Jean-Marc Clément, LL.L. – Counsel – Woods, LaFortune LPP Contact: e-mail – clement@wl-tradelaw.com; phone – 1-514-570-6144 NAFTA Redo – Trade Lawyer’s View The purpose of this article is not to paint a detailed picture of NAFTA but rather share a Canadian trade lawyer’s perspective on the evolution of a 25 year-old agreement that was recently modernized for the 21st Century. NAFTA resuscitation It’s fair to say that NAFTA received very little attention over the course of its lifespan, until the 20th anniversary came along in 2014 that is, only to fall quickly out of the spotlight once again for the next couple of years. Until an election promise came along.  And then NAFTA suddenly became the poster child of everything that had gone wrong in America. Back in 1989, Canada and the USA had taken a step in the right direction. Recognizing that the two Northern neighbors had such a natural fit for commerce, a trade deal would help cement the relationship. It should be said that both countries had been early adopters and supporters of the GATT multilateral system in the late 1940s, but they would certainly be able to dive deeper in trade liberalization and commit that to paper. Hence the Canada-US FTA was introduced and paved the way for greater predictability in international trade in North America, reduced costs at the border and improved competitiveness on the world stage. Then it was the year of the three amigos in 1994. Bringing Mexico into the equation presented a challenge but additional opportunities as well. A few more chapters were added to the agreement and side agreements were reached on labor and the environment. Meanwhile the WCO multilateral system slowly came to a grinding halt. Bilateralism became the new focus in America and elsewhere. And then the 2017 US elections came along. NAFTA apparently had to be either dramatically improved or thrown in the shredder. After more than a year of grueling negotiations behind closed doors, the self-imposed deadline of September 30th had apparently been met and a joint statement confirmed that an agreement had been reached. Autumn leaves and November signings What quickly followed was the (not...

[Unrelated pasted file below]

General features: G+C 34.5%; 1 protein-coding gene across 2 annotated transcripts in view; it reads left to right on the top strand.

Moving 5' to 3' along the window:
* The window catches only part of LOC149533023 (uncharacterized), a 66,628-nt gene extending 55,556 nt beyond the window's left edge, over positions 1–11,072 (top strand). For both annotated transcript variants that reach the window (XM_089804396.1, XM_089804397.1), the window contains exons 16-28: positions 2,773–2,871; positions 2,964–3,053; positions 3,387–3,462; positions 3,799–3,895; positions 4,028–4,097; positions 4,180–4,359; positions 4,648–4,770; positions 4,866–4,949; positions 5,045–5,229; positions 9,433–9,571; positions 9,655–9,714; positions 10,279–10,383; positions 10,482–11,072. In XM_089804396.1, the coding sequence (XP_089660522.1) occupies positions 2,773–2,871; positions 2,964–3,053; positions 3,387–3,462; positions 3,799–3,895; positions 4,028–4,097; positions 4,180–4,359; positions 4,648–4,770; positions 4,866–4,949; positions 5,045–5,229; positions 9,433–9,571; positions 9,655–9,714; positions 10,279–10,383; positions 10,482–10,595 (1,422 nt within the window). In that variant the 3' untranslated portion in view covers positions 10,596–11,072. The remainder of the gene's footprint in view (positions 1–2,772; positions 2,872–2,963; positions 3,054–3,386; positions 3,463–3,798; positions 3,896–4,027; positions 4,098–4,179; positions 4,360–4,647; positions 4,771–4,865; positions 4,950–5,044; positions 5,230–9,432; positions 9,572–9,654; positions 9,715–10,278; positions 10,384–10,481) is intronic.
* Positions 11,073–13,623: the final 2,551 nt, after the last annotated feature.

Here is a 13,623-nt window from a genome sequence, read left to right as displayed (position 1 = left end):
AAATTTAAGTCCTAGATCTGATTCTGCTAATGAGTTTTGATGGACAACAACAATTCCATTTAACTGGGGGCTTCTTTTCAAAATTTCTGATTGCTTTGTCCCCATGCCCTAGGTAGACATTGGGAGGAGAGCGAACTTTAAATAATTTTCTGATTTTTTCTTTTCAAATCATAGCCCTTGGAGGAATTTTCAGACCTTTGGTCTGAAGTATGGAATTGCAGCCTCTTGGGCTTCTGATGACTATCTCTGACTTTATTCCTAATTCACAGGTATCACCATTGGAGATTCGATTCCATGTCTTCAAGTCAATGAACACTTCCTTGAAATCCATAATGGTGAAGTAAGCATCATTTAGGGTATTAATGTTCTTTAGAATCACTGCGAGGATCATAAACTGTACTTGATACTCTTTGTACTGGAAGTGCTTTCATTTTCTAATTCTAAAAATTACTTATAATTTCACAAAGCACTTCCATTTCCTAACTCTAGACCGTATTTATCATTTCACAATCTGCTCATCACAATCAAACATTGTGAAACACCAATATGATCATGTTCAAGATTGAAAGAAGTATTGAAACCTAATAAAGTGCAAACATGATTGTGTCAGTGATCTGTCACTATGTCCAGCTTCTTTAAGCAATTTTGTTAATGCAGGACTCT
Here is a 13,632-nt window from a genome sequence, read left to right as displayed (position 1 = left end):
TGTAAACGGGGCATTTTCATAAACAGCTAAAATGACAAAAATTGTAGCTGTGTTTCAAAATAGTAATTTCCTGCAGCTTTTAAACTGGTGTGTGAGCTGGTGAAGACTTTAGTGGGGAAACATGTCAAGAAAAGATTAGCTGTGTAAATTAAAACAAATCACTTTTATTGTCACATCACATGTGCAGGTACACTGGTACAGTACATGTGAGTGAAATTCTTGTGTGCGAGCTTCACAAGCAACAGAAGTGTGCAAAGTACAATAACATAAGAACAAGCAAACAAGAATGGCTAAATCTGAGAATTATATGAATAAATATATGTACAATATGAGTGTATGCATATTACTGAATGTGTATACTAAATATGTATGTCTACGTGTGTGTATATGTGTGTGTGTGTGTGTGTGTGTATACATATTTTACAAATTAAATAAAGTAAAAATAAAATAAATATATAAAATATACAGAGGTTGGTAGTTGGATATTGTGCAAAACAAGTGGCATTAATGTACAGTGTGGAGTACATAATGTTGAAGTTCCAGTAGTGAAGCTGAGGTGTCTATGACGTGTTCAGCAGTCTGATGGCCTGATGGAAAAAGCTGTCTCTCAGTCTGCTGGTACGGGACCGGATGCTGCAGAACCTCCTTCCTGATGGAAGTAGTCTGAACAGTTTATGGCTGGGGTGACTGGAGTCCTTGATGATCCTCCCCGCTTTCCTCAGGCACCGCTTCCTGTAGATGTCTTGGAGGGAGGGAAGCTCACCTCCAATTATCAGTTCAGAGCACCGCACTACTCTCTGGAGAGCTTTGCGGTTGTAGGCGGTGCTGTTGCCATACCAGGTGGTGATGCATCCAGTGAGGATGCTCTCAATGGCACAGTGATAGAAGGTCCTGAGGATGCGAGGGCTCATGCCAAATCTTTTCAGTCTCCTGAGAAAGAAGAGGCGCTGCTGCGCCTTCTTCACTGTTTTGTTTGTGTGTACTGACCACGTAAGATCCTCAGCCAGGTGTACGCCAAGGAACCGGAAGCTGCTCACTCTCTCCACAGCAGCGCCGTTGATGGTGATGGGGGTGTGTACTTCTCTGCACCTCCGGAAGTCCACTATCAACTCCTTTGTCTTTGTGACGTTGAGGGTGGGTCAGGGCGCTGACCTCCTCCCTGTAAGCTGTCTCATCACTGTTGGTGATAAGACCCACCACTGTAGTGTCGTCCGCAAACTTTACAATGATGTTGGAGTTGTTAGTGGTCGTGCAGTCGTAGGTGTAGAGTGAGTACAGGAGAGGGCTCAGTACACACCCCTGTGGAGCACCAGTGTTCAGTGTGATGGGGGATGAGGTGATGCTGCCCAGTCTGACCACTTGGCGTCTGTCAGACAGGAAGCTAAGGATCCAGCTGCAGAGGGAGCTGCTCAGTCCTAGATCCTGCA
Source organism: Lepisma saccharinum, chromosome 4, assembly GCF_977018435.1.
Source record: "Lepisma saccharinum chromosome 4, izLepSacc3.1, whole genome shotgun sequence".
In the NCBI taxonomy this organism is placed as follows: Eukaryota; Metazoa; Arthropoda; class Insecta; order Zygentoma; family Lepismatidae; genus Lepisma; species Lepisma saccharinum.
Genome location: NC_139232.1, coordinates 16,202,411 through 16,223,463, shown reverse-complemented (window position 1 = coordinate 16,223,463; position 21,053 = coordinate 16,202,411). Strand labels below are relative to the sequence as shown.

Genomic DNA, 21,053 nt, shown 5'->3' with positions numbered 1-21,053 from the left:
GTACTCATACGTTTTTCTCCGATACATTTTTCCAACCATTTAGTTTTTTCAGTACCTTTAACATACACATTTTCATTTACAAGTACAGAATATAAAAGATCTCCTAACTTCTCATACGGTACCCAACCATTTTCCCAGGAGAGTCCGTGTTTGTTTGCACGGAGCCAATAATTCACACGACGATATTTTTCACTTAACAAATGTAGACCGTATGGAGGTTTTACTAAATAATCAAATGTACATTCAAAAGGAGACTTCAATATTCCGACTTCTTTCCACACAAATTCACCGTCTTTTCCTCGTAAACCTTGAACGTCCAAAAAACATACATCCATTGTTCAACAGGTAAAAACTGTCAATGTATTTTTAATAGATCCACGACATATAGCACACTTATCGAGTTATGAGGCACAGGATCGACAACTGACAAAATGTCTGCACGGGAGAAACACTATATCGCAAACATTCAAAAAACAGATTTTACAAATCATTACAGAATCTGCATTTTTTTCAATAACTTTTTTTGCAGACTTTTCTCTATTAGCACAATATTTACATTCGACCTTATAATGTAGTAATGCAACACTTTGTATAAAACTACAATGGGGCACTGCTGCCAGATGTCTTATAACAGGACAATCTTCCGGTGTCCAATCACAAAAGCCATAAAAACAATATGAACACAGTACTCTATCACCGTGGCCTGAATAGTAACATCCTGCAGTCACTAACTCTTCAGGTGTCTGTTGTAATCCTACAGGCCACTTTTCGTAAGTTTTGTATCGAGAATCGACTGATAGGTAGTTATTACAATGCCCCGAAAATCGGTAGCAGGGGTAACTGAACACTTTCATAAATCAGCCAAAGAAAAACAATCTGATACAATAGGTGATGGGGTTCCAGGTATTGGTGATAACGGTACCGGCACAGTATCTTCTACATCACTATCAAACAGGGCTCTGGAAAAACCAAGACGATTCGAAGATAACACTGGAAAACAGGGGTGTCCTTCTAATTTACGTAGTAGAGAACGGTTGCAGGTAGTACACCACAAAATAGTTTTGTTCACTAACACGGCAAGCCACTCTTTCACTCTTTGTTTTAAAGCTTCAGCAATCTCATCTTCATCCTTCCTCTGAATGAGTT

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Woods, LaFortune LLP Chairs Session on Iran Sanction at Toronto Forum on Economic Sanctions Compliance & Enforcement